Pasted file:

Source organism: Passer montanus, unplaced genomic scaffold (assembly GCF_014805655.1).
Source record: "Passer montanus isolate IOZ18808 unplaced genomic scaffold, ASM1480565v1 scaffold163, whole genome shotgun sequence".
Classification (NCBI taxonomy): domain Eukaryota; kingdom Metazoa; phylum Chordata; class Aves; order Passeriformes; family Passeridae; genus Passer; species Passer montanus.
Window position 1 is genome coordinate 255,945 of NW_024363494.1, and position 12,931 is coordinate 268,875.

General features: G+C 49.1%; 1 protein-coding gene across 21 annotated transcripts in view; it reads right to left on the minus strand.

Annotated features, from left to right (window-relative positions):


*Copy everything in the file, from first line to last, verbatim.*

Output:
Source organism: Passer montanus, unplaced genomic scaffold (assembly GCF_014805655.1).
Source record: "Passer montanus isolate IOZ18808 unplaced genomic scaffold, ASM1480565v1 scaffold163, whole genome shotgun sequence".
Classification (NCBI taxonomy): domain Eukaryota; kingdom Metazoa; phylum Chordata; class Aves; order Passeriformes; family Passeridae; genus Passer; species Passer montanus.
Window position 1 is genome coordinate 255,945 of NW_024363494.1, and position 12,931 is coordinate 268,875.

General features: G+C 49.1%; 1 protein-coding gene across 21 annotated transcripts in view; it reads right to left on the minus strand.

Annotated features, from left to right (window-relative positions):